I initially found the narrator to be unpleasant. I'm confused as to which narrator was which character but I preferred the narrator who did Niamh's Irish accent the best. The Molly voice did not fit the character and was hard to listen to.
I generally felt the most emotions while listening to Niamh face horrific situations. I felt really sad that she went so long without being loved. I also felt anger and confusion at some of the author's choices for Vivian as she is middle-aged.
I highly recommend this to any Veronica Mars fan who has finished the television series and has seen the recently released movie. The audiobook picks up a few short weeks after the movie has ended and contains spoilers from the flick. While the audiobook does a great job of reminding Marshmallow's of Veronica's history in Neptune, the throwback explanations may be overwhelming to a newcomer. This is not just a throwaway novella to pass on, there are some major developments in Veronica's life that all fans will want to know about!
Veronica Mars is all grown up now but she's still the same tough as nails yet vulnerable character we fell in love with from her days at Neptune High. Veronica's amusing observations and quick wit gives the case she is working on substance. You can't help but root for our snarky heroine to stick it to the bad guys.
Kristen Bell's superb narration skills shine as she brings to life the well loved cast of characters featured in the Veronica Mars series. Bell's interpretation of her hacker friend Mac hilariously captures Tina Majorino's style who played Mac in the series.
Veronica's razor-sharp insight is both amusing and clever as she gives it all to solving her client's cases. That same quick-wit also protects a guarded and vulnerable disposition that makes Veronica Mars both approachable and human. When her heart breaks, so does the listener's.
If we never get another Veronica Mars television episode or full-length film, I will be perfectly content with the series continuing in book form, especially if Kristen Bell is narrating. I can't wait for the next installment of Veronica Mars in audiobook format!
The story certainly starts out with a splash, but by the middle, it begins to lose momentum. You'll love the characters, you'll love the plot, and the narrator does a terrific job of telling the story. I just felt disapointed with the lackluster finish.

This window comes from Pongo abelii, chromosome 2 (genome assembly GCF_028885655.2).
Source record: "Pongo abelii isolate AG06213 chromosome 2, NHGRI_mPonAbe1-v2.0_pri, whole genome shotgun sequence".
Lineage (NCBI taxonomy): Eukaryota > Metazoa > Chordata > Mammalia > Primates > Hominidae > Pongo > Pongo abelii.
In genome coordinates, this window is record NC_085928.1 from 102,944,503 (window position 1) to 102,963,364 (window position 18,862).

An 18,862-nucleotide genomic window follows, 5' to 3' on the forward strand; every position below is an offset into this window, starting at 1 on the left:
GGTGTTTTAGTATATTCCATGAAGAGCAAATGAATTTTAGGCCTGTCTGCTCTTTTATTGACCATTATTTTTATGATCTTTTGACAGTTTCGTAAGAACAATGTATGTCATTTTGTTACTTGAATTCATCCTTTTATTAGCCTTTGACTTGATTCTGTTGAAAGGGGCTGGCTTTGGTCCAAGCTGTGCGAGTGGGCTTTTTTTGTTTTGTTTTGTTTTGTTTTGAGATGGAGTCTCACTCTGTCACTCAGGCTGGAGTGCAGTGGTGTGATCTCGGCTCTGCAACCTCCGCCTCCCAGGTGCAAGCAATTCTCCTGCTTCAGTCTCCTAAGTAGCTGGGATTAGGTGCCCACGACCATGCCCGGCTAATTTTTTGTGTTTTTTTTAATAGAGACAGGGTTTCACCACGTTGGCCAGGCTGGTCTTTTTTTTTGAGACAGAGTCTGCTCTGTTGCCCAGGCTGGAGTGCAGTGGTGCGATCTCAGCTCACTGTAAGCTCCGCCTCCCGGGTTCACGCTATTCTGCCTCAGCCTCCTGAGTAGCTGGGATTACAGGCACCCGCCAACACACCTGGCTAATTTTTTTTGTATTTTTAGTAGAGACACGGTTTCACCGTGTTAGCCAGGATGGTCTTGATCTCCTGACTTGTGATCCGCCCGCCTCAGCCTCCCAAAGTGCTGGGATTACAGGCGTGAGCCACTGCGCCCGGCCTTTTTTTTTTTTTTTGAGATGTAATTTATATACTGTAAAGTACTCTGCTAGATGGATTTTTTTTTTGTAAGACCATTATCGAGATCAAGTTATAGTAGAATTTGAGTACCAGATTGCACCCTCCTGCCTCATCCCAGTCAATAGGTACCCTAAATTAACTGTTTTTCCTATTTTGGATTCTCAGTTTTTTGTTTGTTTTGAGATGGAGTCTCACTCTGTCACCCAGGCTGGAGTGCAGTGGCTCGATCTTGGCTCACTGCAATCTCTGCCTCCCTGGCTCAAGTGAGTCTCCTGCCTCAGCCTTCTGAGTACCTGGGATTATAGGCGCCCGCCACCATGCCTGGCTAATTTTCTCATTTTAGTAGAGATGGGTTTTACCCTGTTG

Even being in my twenties, I still enjoyed listening to The Princess Diaries. Anne Hathaway's narration is great, and she will make you love Mia. The books are very different from the movies. I recommend all five books in the series.
Things were going so well with William Hurt narrating the first story of this audio book. His Narration was terrific, and the story was great. However, once I started part two, I was bored, and King's narration was very unpleasant to me. Perhaps I'll pick it up again soon, but for now, "Hearts in Atlantis" is on the shelf.
This is a collection of short stories read by the author, mostly about his some what disfuctional family. If you liked Sedaris' last book, "Me Talk Pretty One Day", you will certainly like his new audible selection "Dress Your Family in Corduroy and Denim". David's narration may turn off some listeners, but I find it enhances his stories and makes them funnier. If you're new to Sedaris, check out the audio sample before your purchase. One minor complaint is that several stories (example: "six to eight black men") were taken from previous books of his. Still enjoyable none the less.
Despite seeing the end of this novel coming a mile away, I still enjoyed listening to see how it played out. Hard core mystery fans might find Margolin's Sleeping Beauty cliche at times, but it's entertaining none the less.
This is one of my favorites here on Audible. It's beautifully narrated by Jenna Lamia who manages to bring the characters alive through a number of different southern accents. You'll find yourself laughing and crying right along with Lily in her journey to discover the truth about her mother.